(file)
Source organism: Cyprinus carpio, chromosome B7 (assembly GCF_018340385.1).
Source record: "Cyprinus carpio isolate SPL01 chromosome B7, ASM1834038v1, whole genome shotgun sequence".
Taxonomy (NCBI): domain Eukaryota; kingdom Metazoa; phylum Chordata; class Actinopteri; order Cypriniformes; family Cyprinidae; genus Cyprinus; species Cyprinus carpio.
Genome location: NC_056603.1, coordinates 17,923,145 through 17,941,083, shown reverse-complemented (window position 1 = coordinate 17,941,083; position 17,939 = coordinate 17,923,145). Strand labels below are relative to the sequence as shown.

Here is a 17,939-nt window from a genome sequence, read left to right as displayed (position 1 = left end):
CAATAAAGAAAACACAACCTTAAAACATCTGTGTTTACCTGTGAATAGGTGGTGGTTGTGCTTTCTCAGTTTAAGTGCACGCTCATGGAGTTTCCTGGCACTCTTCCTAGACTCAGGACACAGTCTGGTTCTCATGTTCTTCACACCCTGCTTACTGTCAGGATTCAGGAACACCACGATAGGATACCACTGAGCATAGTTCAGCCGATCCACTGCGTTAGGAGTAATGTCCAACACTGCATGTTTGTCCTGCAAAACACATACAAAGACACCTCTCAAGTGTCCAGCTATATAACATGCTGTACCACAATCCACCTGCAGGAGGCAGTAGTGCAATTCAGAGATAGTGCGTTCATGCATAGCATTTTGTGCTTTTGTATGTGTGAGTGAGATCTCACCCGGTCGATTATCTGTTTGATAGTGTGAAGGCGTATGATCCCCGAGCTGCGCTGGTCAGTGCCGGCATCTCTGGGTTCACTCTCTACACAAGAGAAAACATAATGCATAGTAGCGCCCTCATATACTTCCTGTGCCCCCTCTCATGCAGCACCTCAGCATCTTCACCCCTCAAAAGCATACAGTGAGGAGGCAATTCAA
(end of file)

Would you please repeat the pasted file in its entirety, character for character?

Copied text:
Source organism: Cyprinus carpio, chromosome B7 (assembly GCF_018340385.1).
Source record: "Cyprinus carpio isolate SPL01 chromosome B7, ASM1834038v1, whole genome shotgun sequence".
Taxonomy (NCBI): domain Eukaryota; kingdom Metazoa; phylum Chordata; class Actinopteri; order Cypriniformes; family Cyprinidae; genus Cyprinus; species Cyprinus carpio.
Genome location: NC_056603.1, coordinates 17,923,145 through 17,941,083, shown reverse-complemented (window position 1 = coordinate 17,941,083; position 17,939 = coordinate 17,923,145). Strand labels below are relative to the sequence as shown.

Here is a 17,939-nt window from a genome sequence, read left to right as displayed (position 1 = left end):
CAATAAAGAAAACACAACCTTAAAACATCTGTGTTTACCTGTGAATAGGTGGTGGTTGTGCTTTCTCAGTTTAAGTGCACGCTCATGGAGTTTCCTGGCACTCTTCCTAGACTCAGGACACAGTCTGGTTCTCATGTTCTTCACACCCTGCTTACTGTCAGGATTCAGGAACACCACGATAGGATACCACTGAGCATAGTTCAGCCGATCCACTGCGTTAGGAGTAATGTCCAACACTGCATGTTTGTCCTGCAAAACACATACAAAGACACCTCTCAAGTGTCCAGCTATATAACATGCTGTACCACAATCCACCTGCAGGAGGCAGTAGTGCAATTCAGAGATAGTGCGTTCATGCATAGCATTTTGTGCTTTTGTATGTGTGAGTGAGATCTCACCCGGTCGATTATCTGTTTGATAGTGTGAAGGCGTATGATCCCCGAGCTGCGCTGGTCAGTGCCGGCATCTCTGGGTTCACTCTCTACACAAGAGAAAACATAATGCATAGTAGCGCCCTCATATACTTCCTGTGCCCCCTCTCATGCAGCACCTCAGCATCTTCACCCCTCAAAAGCATACAGTGAGGAGGCAATTCAA